Trip was unfamiliar with the approach to his parent’s new home in Mississippi, so he had to pay more attention than in the past. The odd sensation added to the nervousness that naturally attended bringing your girl home to meet the parents. Especially since, in effect, they had eloped, robbing his mother of an excuse to fuss over wedding preparations.
“T’Pol, honey, you cannot tell my mother that the reason we live together is because Dr. Phlox prescribed the arrangement for the good of our health.” Trip removed one hand from the controls to wave it in exasperation. “And please, if you love me, don’t refer to yourself as my consort.”
To a casual observer it appeared that Trip was going all the talking and that T’Pol was sitting tight-lipped and uncommunicative. Nothing could be farther from the truth. She developed her telepathic skills by conversing with him silently.
Consort is a perfectly adequate noun, used to refer to a spouse, companion or partner. You are all those things to me, which is the reason I prefer to use it. It is the word that Starfleet uses to describe our arrangements.
“Baby, that’s because Starfleet doesn’t want to admit we are married. They would have to rewrite the regs and allow fraternization.” Trip brought the runabout to a halt, letting it hover for a moment, before landing gently. “Consort obscures the nature of the relationship sufficiently for the space lawyers.”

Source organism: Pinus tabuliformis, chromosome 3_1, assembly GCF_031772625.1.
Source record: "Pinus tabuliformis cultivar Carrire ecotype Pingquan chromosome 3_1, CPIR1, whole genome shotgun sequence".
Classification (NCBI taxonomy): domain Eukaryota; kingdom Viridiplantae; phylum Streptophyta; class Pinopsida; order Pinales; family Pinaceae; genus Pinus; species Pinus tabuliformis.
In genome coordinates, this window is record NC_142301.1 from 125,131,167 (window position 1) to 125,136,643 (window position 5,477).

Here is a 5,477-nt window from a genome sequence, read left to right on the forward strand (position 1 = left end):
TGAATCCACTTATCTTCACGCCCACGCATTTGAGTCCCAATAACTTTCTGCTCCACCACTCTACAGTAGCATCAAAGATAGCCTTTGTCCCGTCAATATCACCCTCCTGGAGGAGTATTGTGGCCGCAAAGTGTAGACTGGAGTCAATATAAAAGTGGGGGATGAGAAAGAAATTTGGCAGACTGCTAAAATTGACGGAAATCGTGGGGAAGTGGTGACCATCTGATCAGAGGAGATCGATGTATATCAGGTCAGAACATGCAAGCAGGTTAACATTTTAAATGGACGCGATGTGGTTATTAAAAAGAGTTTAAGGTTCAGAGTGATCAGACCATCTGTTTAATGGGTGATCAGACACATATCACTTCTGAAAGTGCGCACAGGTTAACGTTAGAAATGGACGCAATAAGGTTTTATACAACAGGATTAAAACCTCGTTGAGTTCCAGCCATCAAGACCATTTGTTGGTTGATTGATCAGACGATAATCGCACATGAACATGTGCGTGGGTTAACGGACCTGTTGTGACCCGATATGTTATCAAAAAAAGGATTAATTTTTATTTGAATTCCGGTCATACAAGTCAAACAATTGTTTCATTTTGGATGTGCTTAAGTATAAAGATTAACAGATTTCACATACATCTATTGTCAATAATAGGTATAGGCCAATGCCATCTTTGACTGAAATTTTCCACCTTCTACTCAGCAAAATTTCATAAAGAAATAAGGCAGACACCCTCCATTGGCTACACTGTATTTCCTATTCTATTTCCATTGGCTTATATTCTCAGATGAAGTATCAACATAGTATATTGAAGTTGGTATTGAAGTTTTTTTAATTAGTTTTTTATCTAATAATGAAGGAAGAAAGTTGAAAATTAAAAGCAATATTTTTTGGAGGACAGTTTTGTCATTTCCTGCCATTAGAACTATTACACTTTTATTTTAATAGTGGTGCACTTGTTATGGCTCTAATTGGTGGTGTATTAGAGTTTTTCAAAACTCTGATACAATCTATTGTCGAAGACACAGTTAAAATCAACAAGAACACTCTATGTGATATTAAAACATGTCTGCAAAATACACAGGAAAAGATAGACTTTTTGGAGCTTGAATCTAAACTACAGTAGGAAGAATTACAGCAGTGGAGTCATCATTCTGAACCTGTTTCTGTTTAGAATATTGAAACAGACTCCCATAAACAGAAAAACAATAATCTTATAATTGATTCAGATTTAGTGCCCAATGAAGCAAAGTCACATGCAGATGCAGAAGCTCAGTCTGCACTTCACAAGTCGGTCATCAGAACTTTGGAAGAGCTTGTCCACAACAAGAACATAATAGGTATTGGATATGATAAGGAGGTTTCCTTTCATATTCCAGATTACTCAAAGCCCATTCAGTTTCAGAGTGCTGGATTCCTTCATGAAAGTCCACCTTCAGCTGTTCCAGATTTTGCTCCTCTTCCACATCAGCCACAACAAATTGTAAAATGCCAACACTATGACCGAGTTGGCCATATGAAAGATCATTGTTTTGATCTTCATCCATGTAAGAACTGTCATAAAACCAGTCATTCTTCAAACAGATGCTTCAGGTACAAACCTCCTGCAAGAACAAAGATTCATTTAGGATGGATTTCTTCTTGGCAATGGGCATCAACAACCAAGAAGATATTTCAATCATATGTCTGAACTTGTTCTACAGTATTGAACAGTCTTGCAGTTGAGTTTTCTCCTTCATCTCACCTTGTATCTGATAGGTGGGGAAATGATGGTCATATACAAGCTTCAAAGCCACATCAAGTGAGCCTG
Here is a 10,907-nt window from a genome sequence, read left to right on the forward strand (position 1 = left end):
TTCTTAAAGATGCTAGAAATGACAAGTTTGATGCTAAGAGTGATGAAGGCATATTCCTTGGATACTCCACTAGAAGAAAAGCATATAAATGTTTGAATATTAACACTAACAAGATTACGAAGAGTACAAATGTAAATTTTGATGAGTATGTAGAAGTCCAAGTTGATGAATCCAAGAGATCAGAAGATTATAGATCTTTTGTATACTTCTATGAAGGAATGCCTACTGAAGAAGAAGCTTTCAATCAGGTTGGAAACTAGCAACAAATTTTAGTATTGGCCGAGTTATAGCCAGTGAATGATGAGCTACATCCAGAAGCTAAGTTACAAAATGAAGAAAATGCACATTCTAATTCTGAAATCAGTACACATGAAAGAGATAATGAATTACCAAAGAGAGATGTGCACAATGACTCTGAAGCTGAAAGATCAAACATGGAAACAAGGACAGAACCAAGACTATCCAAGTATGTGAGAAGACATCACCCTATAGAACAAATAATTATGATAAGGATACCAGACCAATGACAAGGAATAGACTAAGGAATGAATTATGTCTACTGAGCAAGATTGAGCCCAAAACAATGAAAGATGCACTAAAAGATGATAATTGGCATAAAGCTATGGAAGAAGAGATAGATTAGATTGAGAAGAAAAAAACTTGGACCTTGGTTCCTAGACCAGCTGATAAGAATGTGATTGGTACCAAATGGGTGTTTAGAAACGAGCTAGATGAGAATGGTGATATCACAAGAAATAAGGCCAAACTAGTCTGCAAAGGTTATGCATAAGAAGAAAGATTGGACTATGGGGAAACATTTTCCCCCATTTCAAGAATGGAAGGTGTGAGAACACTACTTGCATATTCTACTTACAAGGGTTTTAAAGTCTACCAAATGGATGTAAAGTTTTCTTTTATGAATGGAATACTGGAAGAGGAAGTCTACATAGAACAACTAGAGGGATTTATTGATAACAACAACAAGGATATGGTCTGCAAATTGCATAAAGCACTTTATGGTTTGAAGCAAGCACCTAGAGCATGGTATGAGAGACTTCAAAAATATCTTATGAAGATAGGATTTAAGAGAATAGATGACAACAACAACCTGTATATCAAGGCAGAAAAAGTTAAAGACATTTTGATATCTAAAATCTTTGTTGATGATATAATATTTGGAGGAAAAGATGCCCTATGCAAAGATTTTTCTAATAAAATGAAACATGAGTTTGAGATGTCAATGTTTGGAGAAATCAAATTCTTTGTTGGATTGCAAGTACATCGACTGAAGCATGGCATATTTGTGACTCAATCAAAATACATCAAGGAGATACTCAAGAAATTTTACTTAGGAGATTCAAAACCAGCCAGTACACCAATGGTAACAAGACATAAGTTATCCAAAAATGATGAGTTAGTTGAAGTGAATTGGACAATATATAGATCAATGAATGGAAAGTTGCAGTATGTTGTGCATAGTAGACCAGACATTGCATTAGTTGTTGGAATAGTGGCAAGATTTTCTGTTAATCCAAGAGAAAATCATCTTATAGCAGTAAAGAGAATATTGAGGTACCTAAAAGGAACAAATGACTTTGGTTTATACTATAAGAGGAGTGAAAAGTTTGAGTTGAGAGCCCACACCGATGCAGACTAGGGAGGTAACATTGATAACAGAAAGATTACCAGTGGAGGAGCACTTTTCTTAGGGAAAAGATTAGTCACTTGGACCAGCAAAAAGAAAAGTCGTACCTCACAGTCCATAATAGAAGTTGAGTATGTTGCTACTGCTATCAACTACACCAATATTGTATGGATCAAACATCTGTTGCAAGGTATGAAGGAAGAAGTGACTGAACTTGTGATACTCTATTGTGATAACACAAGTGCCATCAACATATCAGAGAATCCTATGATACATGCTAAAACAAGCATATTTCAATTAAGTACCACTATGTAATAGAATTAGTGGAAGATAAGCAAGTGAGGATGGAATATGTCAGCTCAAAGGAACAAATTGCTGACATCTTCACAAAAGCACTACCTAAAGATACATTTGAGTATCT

Is it not enough for you to know that we are one, indivisible by law, custom or temptation? Why is the label so important to you?
Trip suspected that his mother and father were hovering in the foyer, waiting for the couple to emerge from the runabout. Under the anticipation of seeing them again he felt a degree of fear that they would reject his choice of mate. Ever since the invitation to visit had been extended he had been trying to hide that particular concern from his telepathic wife. Was the question her way of getting him to speak of his worry, he wondered?
Trip let loose the emotion, knowing it would boost the transmission of his thoughts sufficiently to compensate for his lack of telepathic abilities.
Because you are the sharer of my roving life, ethereal, my consolation, and I am fast anchor’d.
T’Pol placed her hand on his, knowing that when his heart was most full he quoted Walt Whitman. “Then wife I am.”
The story continues in Prediliction for Emotion
Have a comment to make about this story? Do so in the Trip Fan Fiction forum at the HoTBBS!
A whole mess of folks have made comments
wow! you really just keep getting better and better. this one was just..orgasmic! thanx
Niiiiiiiice! I was just mentioning over at the TrekBBS that Phlox might suggest Trip be reassigned back over to Enterprise for medical reasons...look like you anticipated me on this one.
I like it!
Me like! Thanks, that was great! :)
Wonderful story Aquila I always enjoy your stories.Great use of the dreamscene between Trip and T'Pol's love scene from Harbinger.Hope you'llw rite more stories sometime soon.
Welcome back! I have missed your stories.
I have one question. Anyone who knows canon can answer, are all Vulcans true telepaths? I thought just some were touch telepaths.
I enjoyed this story. Thank you for writing it.
I *loved* this, especially the neat way Dr Phlox proved his point about the need for T'Pol and Trip to be reunited and in such a way that Captain Hernandez could do naught but agree, albeit it was done so beautifully low key. And Trip's nervousness at taking T'Pol home to meet his folks made me smile - who on planet Earth has not been there? Wonderful, now for the sequel to see how they responded (hint, hint). Ali D :~)
Just wanted to add my "Wow" to the bunch. :)
oh that was awsome please continue
I need a Polly of my own. ;)
Nice little story!
Small nit-pick; When Trip sees Phlox you write: "Tucker was truly pleased to see another human being." Hum, Phlox is Denobulan, not human ;)!